# Non-Uniform Acceleration

A LevelAQAEdexcelOCR

## Non-Uniform Acceleration

When the acceleration of a particle isn’t constant, we have to ignore the SUVAT equations. We can use calculus to relate Displacement, Velocity and Acceleration.

Make sure you are happy with the following topics before continuing.

A LevelAQAEdexcelOCR

## Relationships between $\textbf{s}$, $\textbf{v}$ and $\textbf{a}$

Think about what velocity and acceleration actually mean for a moment.

• Velocity is a change in displacement, over a period of time.
• Acceleration is a change in velocity, over a period of time.

Think back to our Displacement-Time graphs. We said that the gradient of the DT graph gives the velocity at any moment in time.

What about the Velocity-Time graphs? We said that the gradient represented the acceleration, and that the area under the graph was the distance travelled.

Well, we know how to find a gradient of a function at any point – that’s differentiation.

And we also know how to find the area under a function between two points – that’s integration.

That gives us a simple flowchart:

Remember, we’ve got to be careful with integration. Forgetting the $+ c$ term can throw our valuations of $\textcolor{red}{v}$ and $\textcolor{limegreen}{s}$ off wildly.

A LevelAQAEdexcelOCR

## Finding Maxima and Minima

This calculus operates in the same way that regular calculus does.

So, for example, let’s say we want to find the maximum or minimum velocity at any given point. Well, logically, we’re looking for a point in time where there’s no acceleration or deceleration. You might say, when the change in velocity, $\dfrac{d\textcolor{red}{v}}{d\textcolor{purple}{t}} = 0$.

Then, we’d differentiate this again to find out whether this “stationary point” is a minimum, maximum or point of inflection.

The same goes for finding a maximum or minimum displacement from a starting point, too.

We’re looking for a point where the velocity, $\textcolor{red}{v} = \dfrac{d\textcolor{limegreen}{s}}{d\textcolor{purple}{t}}$, is $0$.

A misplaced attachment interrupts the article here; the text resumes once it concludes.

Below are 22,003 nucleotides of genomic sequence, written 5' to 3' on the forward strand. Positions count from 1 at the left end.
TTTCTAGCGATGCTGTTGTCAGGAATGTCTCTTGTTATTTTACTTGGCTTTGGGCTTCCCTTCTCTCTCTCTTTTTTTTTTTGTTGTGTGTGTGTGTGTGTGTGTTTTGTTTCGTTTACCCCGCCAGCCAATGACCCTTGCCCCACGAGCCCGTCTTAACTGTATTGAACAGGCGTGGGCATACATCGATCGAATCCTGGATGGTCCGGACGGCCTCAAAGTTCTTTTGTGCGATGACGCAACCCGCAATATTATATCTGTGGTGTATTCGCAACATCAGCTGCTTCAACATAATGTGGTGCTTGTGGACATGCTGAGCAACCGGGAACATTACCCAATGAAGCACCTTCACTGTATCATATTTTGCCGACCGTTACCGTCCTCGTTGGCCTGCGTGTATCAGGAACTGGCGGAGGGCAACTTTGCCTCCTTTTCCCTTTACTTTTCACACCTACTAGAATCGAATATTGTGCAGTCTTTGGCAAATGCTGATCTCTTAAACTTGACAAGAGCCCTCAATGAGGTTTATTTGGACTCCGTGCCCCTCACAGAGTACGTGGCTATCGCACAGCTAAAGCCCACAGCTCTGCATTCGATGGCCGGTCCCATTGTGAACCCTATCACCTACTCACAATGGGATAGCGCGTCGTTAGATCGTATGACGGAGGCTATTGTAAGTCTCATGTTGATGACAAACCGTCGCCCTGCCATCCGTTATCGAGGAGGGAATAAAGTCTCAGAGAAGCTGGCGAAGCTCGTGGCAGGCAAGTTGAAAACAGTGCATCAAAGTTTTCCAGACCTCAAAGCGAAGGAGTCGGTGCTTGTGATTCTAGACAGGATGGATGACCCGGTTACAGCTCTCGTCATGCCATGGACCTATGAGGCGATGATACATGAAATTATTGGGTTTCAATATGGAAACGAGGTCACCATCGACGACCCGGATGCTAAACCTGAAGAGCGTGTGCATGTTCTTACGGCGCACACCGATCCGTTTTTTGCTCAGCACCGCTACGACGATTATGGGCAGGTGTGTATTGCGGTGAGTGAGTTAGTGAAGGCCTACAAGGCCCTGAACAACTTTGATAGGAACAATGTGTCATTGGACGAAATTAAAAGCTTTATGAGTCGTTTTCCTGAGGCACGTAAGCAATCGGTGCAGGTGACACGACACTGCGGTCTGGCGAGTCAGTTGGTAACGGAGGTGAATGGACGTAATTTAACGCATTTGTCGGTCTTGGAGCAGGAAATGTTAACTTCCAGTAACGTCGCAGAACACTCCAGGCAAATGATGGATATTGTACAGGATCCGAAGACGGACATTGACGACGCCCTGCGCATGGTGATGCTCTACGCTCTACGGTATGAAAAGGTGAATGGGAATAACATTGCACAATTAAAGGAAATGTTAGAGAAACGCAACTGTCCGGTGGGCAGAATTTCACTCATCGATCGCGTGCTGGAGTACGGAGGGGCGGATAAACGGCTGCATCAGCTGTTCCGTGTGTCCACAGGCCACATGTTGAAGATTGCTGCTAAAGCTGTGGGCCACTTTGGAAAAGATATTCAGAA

Beyond there, we’re looking to find out whether our point is a minimum, maximum or point of inflection.

So, to recap, a maximum/minimum displacement can be found when $\textcolor{red}{v} = 0$, and we can determine its nature by finding out the value of $\textcolor{blue}{a}$.

A LevelAQAEdexcelOCR

@mmerevise

## Note

The second derivative being equal to $0$ does not always mean there is a point of inflection. How to handle this result is covered on the stationary points page.

## Deriving the SUVAT Equations

We can use our new equations to give our SUVAT equations.

Say we have $\textcolor{blue}{a} = \dfrac{d\textcolor{red}{v}}{d\textcolor{purple}{t}}$

Then, $\textcolor{red}{v} = \int \textcolor{blue}{a}\, d\textcolor{purple}{t} = \textcolor{blue}{a}\textcolor{purple}{t} + c$

Remember, we can find $c$ by setting $\textcolor{purple}{t} = 0$. Well, we label our initial velocity as $u$, so we can deduce that $c = u$, and by extension,

$\textcolor{red}{v} = u + \textcolor{blue}{a}\textcolor{purple}{t}$

Also, $\textcolor{red}{v} = \dfrac{d\textcolor{limegreen}{s}}{d\textcolor{purple}{t}}$

Then we have $\textcolor{limegreen}{s} = \int \textcolor{red}{v} d\textcolor{purple}{t} = \int (u + \textcolor{blue}{a}\textcolor{purple}{t})\, d\textcolor{purple}{t} = u\textcolor{purple}{t} + \dfrac{1}{2}\textcolor{blue}{a}\textcolor{purple}{t}^2 + c$

Now, we didn’t talk about what we label $c$ when $\textcolor{purple}{t} = 0$. Nothing to worry about though, we’ll just call it $s_0$, the initial displacement point. So, we have

$\textcolor{limegreen}{s} = u\textcolor{purple}{t} + \dfrac{1}{2}\textcolor{blue}{a}\textcolor{purple}{t}^2 + s_0$

A LevelAQAEdexcelOCR
A LevelAQAEdexcelOCR

## Example 1: Finding a Minimum or Maximum Displacement

Let’s put this into action.

Say a particle has an equation for displacement, $\textcolor{limegreen}{s} = 3\textcolor{purple}{t}^3 - \textcolor{purple}{t} - 9$.